Top 5 Considerations for Proper Conduct on the Internet
As we make more and more use of ICT in the classroom, and encourage students to do research and activities on the web, there are several important lessons to be taught to students. Most of them can navigate the web easily and often participate in social networks, but do they understand proper Internet conduct and the potential risks involved?
Just as we educate our students in social manners such as sharing, taking turns and respecting themselves and others, we need to extend these lessons to cyberspace. How can we do this? We can start a class discussion to get our students thinking, and ask them to share their opinions. We can also share our own experiences and as a class create a list of guidelines for Internet usage.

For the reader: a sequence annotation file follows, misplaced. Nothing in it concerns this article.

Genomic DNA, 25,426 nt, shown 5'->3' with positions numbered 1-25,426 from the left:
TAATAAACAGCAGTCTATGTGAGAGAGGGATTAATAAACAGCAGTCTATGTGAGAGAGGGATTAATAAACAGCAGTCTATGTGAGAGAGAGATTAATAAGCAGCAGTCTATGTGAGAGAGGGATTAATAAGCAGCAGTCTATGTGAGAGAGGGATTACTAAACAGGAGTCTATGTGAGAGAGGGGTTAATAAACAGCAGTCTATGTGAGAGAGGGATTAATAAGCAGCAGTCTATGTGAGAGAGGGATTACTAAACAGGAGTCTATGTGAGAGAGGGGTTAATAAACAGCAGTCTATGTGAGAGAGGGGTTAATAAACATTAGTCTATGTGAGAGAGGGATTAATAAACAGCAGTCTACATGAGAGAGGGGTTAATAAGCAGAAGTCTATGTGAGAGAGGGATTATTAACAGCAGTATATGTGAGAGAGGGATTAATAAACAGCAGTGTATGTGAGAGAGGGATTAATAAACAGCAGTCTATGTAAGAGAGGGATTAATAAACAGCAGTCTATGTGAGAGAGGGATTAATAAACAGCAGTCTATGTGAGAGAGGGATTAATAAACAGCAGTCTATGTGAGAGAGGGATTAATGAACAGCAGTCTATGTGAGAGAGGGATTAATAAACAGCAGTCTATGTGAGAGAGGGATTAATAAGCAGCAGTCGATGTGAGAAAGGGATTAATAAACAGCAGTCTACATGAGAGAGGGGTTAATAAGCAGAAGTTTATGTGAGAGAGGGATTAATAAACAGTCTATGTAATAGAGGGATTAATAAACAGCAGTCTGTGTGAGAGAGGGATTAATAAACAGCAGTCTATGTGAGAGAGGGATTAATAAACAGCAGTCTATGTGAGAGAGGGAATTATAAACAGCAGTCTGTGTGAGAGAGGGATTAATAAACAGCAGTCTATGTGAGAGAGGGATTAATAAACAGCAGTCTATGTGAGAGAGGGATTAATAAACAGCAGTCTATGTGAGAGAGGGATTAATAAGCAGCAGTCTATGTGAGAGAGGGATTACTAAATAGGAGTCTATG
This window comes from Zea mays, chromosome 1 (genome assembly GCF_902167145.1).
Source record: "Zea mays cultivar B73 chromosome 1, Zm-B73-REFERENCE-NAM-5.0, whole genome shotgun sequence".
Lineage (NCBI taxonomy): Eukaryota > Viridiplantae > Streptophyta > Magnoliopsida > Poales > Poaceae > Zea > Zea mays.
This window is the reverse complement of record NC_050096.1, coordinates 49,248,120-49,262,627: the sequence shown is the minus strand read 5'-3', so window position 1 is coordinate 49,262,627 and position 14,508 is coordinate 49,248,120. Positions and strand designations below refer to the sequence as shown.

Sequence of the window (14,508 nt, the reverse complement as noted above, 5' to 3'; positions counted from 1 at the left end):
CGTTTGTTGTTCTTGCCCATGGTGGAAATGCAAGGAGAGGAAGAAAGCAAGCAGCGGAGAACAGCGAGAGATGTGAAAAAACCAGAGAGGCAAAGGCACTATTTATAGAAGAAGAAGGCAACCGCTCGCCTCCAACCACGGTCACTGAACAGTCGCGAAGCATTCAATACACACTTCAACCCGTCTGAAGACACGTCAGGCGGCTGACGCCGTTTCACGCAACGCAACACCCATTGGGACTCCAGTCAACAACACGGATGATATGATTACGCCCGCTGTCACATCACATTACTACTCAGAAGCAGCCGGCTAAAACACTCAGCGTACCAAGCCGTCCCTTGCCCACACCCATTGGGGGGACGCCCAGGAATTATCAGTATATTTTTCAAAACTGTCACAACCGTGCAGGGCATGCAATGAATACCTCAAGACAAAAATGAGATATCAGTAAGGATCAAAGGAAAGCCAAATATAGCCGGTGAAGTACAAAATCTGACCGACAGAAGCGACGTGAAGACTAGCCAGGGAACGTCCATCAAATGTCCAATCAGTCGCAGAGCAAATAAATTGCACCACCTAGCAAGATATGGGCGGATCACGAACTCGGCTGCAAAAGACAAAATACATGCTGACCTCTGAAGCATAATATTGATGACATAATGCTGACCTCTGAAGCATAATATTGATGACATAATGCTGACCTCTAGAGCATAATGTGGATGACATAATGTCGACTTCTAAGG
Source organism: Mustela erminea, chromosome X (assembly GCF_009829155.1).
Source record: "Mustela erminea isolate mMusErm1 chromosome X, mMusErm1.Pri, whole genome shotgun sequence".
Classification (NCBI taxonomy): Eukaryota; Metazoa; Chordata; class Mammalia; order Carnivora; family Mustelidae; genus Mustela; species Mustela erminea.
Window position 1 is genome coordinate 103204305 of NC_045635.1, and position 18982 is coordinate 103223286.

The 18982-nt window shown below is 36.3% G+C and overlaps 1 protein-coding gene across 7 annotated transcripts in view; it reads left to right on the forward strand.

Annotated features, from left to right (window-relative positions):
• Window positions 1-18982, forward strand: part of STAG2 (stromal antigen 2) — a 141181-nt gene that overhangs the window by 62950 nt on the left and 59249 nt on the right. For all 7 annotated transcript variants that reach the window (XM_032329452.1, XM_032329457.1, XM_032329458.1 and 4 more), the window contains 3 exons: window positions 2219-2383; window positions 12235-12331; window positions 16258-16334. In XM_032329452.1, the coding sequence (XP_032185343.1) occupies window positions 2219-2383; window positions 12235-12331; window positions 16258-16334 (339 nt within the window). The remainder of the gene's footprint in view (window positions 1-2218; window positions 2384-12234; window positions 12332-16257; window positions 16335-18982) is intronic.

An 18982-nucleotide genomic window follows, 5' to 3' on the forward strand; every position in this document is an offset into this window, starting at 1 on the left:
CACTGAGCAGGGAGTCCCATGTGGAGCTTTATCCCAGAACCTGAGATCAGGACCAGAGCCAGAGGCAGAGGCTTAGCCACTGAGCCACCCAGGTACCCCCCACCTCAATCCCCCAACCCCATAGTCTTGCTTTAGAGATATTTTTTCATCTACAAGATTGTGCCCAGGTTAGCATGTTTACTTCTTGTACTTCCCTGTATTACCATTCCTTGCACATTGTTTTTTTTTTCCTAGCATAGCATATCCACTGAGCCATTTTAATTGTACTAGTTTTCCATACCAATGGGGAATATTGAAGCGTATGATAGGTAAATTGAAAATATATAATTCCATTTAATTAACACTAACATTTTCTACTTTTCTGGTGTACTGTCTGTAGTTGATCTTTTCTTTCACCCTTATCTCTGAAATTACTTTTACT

To get you started, here are our Top 5 considerations:
1. The age factor. Students should be taught that falsifying information, such as their age to create an account, is not OK. If a website has a minimum age for account holders, it should be respected.
2. Your digital identity is real. Almost everything that is published on the Internet may be accessed by anyone, now or in the future. This includes your family, strangers and future employers!
3. Respect for others. It’s important to respect others’ opinions, wherever they may be expressed. Also, you and your students can learn more about cyberbullying – what it is, and how to react.
4. Information literacy. Students need to learn what Internet resources are reliable and which aren’t, and how to properly cite sources when researching a topic. (A debate on Wikipedia as a reliable source is an interesting place to start!)
5. Intellectual property. A discussion of the concept of intellectual property is also valuable so that they realize that everything on the Internet is someone’s ideas or work and therefore has to be referenced to avoid plagiarism. This conversation can include defining concepts like copyrights, creative commons and more.
For ideas on how to address these concerns in class, try the Digital Citizenship resource found on Edmodo’s website. It includes class activities that help students understand these important issues. Let us know how it goes!